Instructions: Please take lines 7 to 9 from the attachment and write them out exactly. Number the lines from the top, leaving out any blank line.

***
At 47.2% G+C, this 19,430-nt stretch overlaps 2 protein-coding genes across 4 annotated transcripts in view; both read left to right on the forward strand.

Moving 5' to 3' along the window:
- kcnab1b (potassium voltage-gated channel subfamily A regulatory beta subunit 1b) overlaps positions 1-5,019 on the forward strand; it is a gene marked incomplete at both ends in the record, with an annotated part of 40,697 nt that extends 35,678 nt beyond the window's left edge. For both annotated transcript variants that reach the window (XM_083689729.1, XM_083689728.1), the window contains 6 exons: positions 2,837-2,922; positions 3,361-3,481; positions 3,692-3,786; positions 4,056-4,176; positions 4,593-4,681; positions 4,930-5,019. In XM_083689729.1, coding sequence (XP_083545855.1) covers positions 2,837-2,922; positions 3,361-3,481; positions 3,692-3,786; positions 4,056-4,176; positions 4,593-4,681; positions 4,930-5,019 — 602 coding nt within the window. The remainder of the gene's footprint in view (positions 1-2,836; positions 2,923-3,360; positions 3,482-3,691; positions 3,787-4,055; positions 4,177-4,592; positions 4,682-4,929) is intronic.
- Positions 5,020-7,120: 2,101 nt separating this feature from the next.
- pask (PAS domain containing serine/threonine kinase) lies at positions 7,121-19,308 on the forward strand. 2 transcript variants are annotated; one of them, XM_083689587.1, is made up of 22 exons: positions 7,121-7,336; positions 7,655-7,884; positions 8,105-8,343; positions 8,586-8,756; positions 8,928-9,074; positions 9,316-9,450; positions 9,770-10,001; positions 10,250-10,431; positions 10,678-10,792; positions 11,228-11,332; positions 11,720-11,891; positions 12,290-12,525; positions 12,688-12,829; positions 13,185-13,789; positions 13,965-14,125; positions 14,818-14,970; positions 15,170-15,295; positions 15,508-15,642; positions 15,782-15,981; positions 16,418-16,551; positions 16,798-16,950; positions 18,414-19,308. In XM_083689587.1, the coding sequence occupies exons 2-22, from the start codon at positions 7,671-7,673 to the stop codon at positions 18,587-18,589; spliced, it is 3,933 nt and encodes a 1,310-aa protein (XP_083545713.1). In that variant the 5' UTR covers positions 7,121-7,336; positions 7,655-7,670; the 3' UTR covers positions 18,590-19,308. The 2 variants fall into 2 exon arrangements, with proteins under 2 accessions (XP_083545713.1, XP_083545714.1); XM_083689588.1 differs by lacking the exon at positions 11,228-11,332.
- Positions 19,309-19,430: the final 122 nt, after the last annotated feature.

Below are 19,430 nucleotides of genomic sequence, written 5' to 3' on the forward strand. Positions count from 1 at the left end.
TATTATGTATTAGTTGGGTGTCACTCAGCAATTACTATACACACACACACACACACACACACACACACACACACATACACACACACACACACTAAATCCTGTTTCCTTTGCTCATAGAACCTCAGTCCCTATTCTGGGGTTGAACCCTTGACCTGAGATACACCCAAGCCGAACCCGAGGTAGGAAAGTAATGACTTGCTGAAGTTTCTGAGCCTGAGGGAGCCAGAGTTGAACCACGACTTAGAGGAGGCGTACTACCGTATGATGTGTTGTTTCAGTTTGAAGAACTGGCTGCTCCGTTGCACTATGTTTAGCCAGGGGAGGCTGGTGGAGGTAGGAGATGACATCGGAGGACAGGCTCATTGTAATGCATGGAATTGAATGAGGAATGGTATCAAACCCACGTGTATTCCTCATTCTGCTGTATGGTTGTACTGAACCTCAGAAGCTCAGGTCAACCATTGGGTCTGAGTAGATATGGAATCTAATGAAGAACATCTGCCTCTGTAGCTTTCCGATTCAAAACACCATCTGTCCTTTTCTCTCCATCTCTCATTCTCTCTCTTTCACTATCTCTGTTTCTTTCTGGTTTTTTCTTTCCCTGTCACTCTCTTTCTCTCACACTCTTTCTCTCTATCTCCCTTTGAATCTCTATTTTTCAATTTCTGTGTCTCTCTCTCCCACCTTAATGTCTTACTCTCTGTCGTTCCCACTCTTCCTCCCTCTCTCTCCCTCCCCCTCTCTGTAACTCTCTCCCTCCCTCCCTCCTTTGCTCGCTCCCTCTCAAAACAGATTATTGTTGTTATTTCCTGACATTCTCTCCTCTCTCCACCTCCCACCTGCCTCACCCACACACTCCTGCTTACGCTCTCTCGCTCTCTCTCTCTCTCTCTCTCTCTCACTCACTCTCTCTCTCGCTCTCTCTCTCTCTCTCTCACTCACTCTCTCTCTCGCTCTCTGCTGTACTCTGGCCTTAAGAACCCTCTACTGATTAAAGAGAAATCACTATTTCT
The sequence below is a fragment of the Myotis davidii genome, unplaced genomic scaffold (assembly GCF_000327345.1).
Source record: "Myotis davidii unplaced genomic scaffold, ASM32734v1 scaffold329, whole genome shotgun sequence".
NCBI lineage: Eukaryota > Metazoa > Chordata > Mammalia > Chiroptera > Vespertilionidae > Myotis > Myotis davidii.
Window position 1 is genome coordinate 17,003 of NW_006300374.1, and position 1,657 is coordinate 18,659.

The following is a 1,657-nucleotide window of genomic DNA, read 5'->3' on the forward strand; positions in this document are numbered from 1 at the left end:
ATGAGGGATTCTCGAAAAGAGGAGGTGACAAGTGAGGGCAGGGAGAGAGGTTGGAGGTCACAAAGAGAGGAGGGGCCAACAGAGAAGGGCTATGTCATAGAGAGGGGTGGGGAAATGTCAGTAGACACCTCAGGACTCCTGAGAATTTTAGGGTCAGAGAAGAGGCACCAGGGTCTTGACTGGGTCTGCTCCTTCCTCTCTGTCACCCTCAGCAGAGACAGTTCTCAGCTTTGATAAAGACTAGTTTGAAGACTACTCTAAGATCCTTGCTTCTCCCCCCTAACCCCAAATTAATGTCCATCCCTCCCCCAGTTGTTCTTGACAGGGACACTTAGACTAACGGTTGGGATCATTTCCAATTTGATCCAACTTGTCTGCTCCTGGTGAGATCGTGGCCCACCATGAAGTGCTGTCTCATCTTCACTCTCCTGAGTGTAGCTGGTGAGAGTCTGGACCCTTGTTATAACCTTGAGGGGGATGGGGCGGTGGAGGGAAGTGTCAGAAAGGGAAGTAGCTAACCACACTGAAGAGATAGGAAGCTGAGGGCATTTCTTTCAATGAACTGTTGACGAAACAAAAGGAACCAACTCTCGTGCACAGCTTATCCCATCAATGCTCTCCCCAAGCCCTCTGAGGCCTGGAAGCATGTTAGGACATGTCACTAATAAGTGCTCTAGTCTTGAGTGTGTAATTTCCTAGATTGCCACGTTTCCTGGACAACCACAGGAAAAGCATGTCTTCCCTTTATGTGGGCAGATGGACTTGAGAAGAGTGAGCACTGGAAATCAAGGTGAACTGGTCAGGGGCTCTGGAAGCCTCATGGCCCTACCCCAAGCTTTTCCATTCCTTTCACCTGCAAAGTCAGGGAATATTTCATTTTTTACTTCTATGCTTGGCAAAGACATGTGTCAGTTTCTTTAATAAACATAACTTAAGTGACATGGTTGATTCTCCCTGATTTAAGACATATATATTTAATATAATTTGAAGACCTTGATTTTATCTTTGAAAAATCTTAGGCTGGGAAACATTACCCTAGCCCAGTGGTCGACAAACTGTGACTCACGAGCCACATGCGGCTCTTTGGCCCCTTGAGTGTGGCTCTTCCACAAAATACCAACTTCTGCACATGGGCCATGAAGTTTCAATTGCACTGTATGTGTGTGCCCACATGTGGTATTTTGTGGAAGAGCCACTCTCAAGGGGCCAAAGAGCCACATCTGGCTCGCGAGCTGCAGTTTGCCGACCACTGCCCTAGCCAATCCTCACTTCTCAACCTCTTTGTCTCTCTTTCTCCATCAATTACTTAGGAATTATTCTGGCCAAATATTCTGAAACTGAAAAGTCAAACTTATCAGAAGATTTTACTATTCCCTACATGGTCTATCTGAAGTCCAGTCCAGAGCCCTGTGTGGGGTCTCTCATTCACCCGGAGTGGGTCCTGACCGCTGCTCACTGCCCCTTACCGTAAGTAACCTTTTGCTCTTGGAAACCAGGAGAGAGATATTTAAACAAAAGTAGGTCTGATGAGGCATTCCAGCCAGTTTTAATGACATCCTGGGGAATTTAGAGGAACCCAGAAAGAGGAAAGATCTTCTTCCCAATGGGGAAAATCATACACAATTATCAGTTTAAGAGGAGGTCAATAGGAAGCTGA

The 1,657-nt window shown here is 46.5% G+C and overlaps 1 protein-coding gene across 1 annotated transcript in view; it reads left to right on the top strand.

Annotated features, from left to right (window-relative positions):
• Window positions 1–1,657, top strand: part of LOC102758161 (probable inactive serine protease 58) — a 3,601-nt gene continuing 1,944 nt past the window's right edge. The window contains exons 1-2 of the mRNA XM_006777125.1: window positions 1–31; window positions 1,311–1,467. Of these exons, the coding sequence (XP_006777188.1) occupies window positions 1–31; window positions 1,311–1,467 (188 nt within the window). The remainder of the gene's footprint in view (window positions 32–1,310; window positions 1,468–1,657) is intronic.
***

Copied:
Below are 19,430 nucleotides of genomic sequence, written 5' to 3' on the forward strand. Positions count from 1 at the left end.
TATTATGTATTAGTTGGGTGTCACTCAGCAATTACTATACACACACACACACACACACACACACACACACACACATACACACACACACACACTAAATCCTGTTTCCTTTGCTCATAGAACCTCAGTCCCTATTCTGGGGTTGAACCCTTGACCTGAGATACACCCAAGCCGAACCCGAGGTAGGAAAGTAATGACTTGCTGAAGTTTCTGAGCCTGAGGGAGCCAGAGTTGAACCACGACTTAGAGGAGGCGTACTACCGTATGATGTGTTGTTTCAGTTTGAAGAACTGGCTGCTCCGTTGCACTATGTTTAGCCAGGGGAGGCTGGTGGAGGTAGGAGATGACATCGGAGGACAGGCTCATTGTAATGCATGGAATTGAATGAGGAATGGTATCAAACCCACGTGTATTCCTCATTCTGCTGTATGGTTGTACTGAACCTCAGAAGCTCAGGTCAACCATTGGGTCTGAGTAGATATGGAATCTAATGAAGAACATCTGCCTCTGTAGCTTTCCGATTCAAAACACCATCTGTCCTTTTCTCTCCATCTCTCATTCTCTCTCTTTCACTATCTCTGTTTCTTTCTGGTTTTTTCTTTCCCTGTCACTCTCTTTCTCTCACACTCTTTCTCTCTATCTCCCTTTGAATCTCTATTTTTCAATTTCTGTGTCTCTCTCTCCCACCTTAATGTCTTACTCTCTGTCGTTCCCACTCTTCCTCCCTCTCTCTCCCTCCCCCTCTCTGTAACTCTCTCCCTCCCTCCCTCCTTTGCTCGCTCCCTCTCAAAACAGATTATTGTTGTTATTTCCTGACATTCTCTCCTCTCTCCACCTCCCACCTGCCTCACCCACACACTCCTGCTTACGCTCTCTCGCTCTCTCTCTCTCTCTCTCTCTCTCACTCACTCTCTCTCTCGCTCTCTCTCTCTCTCTCTCACTCACTCTCTCTCTCGCTCTCTGCTGTACTCTGGCCTTAAGAACCCTCTACTGATTAAAGAGAAATCACTATTTCT
The sequence below is a fragment of the Myotis davidii genome, unplaced genomic scaffold (assembly GCF_000327345.1).